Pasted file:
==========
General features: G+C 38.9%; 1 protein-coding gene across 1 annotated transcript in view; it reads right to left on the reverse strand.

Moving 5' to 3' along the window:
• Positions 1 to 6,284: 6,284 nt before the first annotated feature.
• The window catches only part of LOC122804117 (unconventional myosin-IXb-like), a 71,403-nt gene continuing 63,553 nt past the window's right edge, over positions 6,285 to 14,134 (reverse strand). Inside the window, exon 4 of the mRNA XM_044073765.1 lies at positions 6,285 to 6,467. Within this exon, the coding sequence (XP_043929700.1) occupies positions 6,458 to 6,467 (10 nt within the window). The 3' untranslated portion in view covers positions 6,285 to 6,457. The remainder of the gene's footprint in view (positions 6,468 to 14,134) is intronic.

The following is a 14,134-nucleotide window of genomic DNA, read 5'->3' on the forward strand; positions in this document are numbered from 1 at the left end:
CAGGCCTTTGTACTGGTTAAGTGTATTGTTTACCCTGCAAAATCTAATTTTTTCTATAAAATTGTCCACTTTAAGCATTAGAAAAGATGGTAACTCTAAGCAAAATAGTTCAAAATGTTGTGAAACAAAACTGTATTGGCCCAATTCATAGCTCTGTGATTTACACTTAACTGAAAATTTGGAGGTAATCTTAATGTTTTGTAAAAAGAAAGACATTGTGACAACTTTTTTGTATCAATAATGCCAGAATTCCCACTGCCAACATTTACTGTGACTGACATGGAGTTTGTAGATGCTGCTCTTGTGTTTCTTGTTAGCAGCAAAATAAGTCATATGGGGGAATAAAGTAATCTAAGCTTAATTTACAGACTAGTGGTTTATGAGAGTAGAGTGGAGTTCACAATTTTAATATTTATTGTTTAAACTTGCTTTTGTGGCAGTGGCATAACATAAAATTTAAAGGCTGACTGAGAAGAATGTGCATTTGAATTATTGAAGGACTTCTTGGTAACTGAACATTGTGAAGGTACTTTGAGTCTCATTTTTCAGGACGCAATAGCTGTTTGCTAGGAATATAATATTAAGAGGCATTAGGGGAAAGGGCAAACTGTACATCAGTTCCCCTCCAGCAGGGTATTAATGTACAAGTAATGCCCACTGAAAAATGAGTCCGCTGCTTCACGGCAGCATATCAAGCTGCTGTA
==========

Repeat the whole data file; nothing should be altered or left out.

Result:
General features: G+C 38.9%; 1 protein-coding gene across 1 annotated transcript in view; it reads right to left on the reverse strand.

Moving 5' to 3' along the window:
• Positions 1 to 6,284: 6,284 nt before the first annotated feature.
• The window catches only part of LOC122804117 (unconventional myosin-IXb-like), a 71,403-nt gene continuing 63,553 nt past the window's right edge, over positions 6,285 to 14,134 (reverse strand). Inside the window, exon 4 of the mRNA XM_044073765.1 lies at positions 6,285 to 6,467. Within this exon, the coding sequence (XP_043929700.1) occupies positions 6,458 to 6,467 (10 nt within the window). The 3' untranslated portion in view covers positions 6,285 to 6,457. The remainder of the gene's footprint in view (positions 6,468 to 14,134) is intronic.

The following is a 14,134-nucleotide window of genomic DNA, read 5'->3' on the forward strand; positions in this document are numbered from 1 at the left end:
CAGGCCTTTGTACTGGTTAAGTGTATTGTTTACCCTGCAAAATCTAATTTTTTCTATAAAATTGTCCACTTTAAGCATTAGAAAAGATGGTAACTCTAAGCAAAATAGTTCAAAATGTTGTGAAACAAAACTGTATTGGCCCAATTCATAGCTCTGTGATTTACACTTAACTGAAAATTTGGAGGTAATCTTAATGTTTTGTAAAAAGAAAGACATTGTGACAACTTTTTTGTATCAATAATGCCAGAATTCCCACTGCCAACATTTACTGTGACTGACATGGAGTTTGTAGATGCTGCTCTTGTGTTTCTTGTTAGCAGCAAAATAAGTCATATGGGGGAATAAAGTAATCTAAGCTTAATTTACAGACTAGTGGTTTATGAGAGTAGAGTGGAGTTCACAATTTTAATATTTATTGTTTAAACTTGCTTTTGTGGCAGTGGCATAACATAAAATTTAAAGGCTGACTGAGAAGAATGTGCATTTGAATTATTGAAGGACTTCTTGGTAACTGAACATTGTGAAGGTACTTTGAGTCTCATTTTTCAGGACGCAATAGCTGTTTGCTAGGAATATAATATTAAGAGGCATTAGGGGAAAGGGCAAACTGTACATCAGTTCCCCTCCAGCAGGGTATTAATGTACAAGTAATGCCCACTGAAAAATGAGTCCGCTGCTTCACGGCAGCATATCAAGCTGCTGTA